As midterm season edges closer, talk of health care reform once again gets louder. If Democrats have their way, we’ll all be on the fast-track to a single-payer system. Meanwhile, Republicans are doing their best to undo the ACA.
All that political chatter, however, means very little to those who are already shouldering a significant share of the health care burden–employers paying for their employees’ health insurance plans. Government regulation is slow to pass and slow to take effect. As such, employers have been busy finding their own solutions, making the entire health care regulatory debate even more irrelevant with each successful change.
In an opinion piece written last week for Statnews.com, Rajaie Batniji, M.D., clinical assistant professor of medicine at Stanford University and co-founder and chief health officer at Collective Health, explores the reasons he thinks employer-sponsored health care has staying power, and why, in fact, he considers it a model for the future.
“As a doctor who has seen patients harmed by a lack of insurance or uncertain coverage, I support the idea that government-sponsored health insurance for all could be a promising alternative to our current system,” Batniji says. “But as a practicing physician and researcher who looks at the politics and economics of changing our health care systems, I’m not going to put my eggs in the government’s basket and wait for change to happen.”
And that’s more or less what we’re seeing today–major companies taking the reins on health care, cutting out insurers in favor of direct-provider contracting, exploring alternatives such as direct primary care and onsite clinics–not to mention whatever grand ideas will come out the Amazon & Co. venture.
It’s this more-active role employers are taking in the health care model that Batniji thinks will lead to real change in the system. He makes his argument based on four reasons:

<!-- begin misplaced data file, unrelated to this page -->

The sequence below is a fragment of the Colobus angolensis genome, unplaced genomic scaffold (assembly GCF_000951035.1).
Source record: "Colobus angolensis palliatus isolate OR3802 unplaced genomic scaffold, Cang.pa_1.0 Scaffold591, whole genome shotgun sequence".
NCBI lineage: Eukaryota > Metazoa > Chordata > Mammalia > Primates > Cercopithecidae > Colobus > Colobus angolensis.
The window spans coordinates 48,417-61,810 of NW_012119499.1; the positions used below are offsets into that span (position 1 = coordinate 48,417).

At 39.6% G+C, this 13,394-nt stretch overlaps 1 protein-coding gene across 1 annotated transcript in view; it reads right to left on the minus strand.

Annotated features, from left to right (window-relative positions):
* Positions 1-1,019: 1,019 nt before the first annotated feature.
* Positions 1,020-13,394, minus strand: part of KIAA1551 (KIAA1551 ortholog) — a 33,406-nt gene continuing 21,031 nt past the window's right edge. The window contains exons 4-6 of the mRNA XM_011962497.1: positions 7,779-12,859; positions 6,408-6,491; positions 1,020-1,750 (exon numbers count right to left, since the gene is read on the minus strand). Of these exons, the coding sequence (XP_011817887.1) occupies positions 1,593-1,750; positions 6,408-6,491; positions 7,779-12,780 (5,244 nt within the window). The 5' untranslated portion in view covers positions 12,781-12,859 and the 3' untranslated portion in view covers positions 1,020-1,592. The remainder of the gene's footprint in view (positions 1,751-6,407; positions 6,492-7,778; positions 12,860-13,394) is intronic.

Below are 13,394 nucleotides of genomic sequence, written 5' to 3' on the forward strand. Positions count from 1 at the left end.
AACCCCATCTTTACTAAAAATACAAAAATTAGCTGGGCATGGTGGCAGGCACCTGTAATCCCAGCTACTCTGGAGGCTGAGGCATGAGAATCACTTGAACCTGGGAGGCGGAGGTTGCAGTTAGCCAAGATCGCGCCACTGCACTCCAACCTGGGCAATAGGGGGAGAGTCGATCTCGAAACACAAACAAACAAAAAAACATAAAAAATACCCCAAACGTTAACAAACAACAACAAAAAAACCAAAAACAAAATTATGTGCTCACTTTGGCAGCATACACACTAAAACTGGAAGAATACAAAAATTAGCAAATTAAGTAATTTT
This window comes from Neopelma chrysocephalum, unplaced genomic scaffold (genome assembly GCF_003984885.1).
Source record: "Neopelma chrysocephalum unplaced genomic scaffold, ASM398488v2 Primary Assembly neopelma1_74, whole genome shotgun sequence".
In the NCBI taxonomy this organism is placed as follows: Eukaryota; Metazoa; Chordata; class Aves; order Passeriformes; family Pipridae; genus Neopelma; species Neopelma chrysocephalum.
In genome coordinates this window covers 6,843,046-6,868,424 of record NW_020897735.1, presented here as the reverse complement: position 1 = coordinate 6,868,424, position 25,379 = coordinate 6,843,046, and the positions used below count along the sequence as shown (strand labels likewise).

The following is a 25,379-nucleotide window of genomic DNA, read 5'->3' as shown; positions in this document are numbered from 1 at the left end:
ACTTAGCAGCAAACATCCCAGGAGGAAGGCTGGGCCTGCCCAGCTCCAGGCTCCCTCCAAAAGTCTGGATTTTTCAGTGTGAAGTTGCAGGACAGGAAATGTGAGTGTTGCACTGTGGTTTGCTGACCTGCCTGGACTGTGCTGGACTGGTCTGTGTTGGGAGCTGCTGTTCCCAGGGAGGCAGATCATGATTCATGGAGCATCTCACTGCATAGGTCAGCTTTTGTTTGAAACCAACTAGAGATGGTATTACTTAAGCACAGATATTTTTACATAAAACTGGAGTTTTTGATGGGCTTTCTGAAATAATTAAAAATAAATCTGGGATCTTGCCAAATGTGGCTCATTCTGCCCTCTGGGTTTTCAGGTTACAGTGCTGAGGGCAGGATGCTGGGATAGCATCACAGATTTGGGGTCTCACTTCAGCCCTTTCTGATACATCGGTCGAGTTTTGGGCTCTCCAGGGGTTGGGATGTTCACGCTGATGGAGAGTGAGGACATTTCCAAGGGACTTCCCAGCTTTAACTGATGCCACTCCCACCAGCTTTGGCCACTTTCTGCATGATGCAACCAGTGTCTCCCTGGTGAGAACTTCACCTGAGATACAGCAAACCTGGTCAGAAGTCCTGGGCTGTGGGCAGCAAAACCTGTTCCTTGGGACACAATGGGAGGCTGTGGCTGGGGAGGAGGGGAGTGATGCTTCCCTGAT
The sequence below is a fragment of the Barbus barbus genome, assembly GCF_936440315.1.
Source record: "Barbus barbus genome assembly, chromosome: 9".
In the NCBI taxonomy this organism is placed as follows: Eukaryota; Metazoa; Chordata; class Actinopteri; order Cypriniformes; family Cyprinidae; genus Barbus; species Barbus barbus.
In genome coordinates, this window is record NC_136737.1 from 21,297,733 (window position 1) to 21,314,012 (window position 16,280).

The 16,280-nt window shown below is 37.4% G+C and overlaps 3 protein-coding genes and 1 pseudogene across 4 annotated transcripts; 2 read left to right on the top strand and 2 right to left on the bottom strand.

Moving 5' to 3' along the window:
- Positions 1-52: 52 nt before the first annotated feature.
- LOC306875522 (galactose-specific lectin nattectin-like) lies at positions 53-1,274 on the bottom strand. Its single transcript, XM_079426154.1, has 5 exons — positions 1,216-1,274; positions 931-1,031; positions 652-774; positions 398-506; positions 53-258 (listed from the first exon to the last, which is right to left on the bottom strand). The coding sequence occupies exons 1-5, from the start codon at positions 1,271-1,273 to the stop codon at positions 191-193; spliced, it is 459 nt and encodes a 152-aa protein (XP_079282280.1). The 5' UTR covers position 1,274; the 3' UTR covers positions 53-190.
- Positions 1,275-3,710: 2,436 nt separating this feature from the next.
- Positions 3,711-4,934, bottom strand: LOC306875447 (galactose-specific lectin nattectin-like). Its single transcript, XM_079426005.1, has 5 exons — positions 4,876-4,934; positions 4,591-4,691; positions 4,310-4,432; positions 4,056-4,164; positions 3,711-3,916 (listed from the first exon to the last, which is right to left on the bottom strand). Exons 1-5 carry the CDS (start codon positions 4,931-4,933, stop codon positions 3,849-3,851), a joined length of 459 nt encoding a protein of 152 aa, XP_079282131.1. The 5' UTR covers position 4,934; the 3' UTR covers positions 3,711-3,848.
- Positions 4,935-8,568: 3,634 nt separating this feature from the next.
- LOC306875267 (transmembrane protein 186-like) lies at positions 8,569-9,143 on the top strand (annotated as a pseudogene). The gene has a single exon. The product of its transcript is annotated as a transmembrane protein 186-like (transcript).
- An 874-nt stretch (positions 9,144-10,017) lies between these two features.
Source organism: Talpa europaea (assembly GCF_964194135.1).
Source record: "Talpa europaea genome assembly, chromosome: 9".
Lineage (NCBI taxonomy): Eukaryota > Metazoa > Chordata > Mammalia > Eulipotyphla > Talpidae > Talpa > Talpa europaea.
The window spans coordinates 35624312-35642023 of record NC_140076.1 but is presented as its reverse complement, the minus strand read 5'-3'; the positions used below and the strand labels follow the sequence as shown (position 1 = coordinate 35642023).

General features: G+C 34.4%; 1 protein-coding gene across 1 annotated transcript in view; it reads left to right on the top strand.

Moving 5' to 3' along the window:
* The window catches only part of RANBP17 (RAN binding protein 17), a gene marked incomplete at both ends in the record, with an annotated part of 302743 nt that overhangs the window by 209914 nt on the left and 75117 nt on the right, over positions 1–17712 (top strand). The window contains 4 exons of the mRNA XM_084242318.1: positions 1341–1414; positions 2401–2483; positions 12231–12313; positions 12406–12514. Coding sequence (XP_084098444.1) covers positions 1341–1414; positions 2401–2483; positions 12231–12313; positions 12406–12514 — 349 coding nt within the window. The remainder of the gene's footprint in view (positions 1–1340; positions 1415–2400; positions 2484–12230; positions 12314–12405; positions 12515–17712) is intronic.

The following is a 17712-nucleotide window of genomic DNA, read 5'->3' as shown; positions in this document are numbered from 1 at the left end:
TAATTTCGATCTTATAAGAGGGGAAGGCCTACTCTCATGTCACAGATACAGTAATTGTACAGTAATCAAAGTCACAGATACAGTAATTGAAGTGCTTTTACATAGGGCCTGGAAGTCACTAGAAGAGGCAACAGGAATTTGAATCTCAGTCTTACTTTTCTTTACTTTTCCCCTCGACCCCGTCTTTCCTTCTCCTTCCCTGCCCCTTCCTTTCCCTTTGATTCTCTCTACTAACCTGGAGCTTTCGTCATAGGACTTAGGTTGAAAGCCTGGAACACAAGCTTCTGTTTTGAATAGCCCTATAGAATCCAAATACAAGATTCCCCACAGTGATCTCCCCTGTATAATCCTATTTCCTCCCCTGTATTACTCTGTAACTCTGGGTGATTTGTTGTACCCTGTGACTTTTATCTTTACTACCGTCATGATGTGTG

1. A check on private insurance. “Over the last few decades, employers have kept our health insurance coverage and costs from spiraling out of control by leveraging their buying power,” he says, noting the increase in the number of self-insured employers, which, despite the added risks offers increased stability for their medical spend.
2. Aligned incentives. Batniji touches on an argument all too familiar to health care payors these days: fee-for-service versus outcome-based models. Fee-for-service works well for health care providers as well as insurance providers, but not the employer.
“Employers are the exception,” he says. “They have an incentive to achieve sustainable cost control since they pay directly for most health care costs. They aim to keep their employees for years, so they take a longer-term view than private insurers. And they know that providing better coverage is good for them in two keys ways: it gives them a competitive advantage and it gives them healthy employees, who are more productive.”
3. Appetite for rapid change. Employers, for the most part, benefit from not being bogged down in red tape, Batniji says. And as with the other aspects of their business, employers are eager to embrace new technology and solutions to streamline health care for their employees and reduce costs.
“Employers now have a host of new solutions available to them, from delivering care digitally to measuring how programs are working, he says. “Employers tend to be the first adopters of new financial arrangements with health care providers that move them away from the fee-for-service structural misalignments toward paying for value in health care.”
4. Controlling the conversation. Finally, Batniji points to businesses as the boots-on-the-ground when it comes to implementing new health care strategies. “The vast majority of health care policy decisions that affect working Americans are not made by health policy wonks,” he says. “Instead, they’re made by employers’ human resources and finance teams who are turning to each other (and not to academics, to the dismay of many of my colleagues) to find better strategies for taking care of their people and managing their health care costs.”
As employers (and their HR and financial teams and benefits consultants) take a larger role in controlling and reshaping how health care is delivered for their employees, the change will have a ripple effect across the entire health care landscape.
“Employers represent thousands of opportunities to get health care working better and to spread those improvements,” he concludes. “Success stories on costs and outcomes in the employer-sponsored market offer examples to emulate.”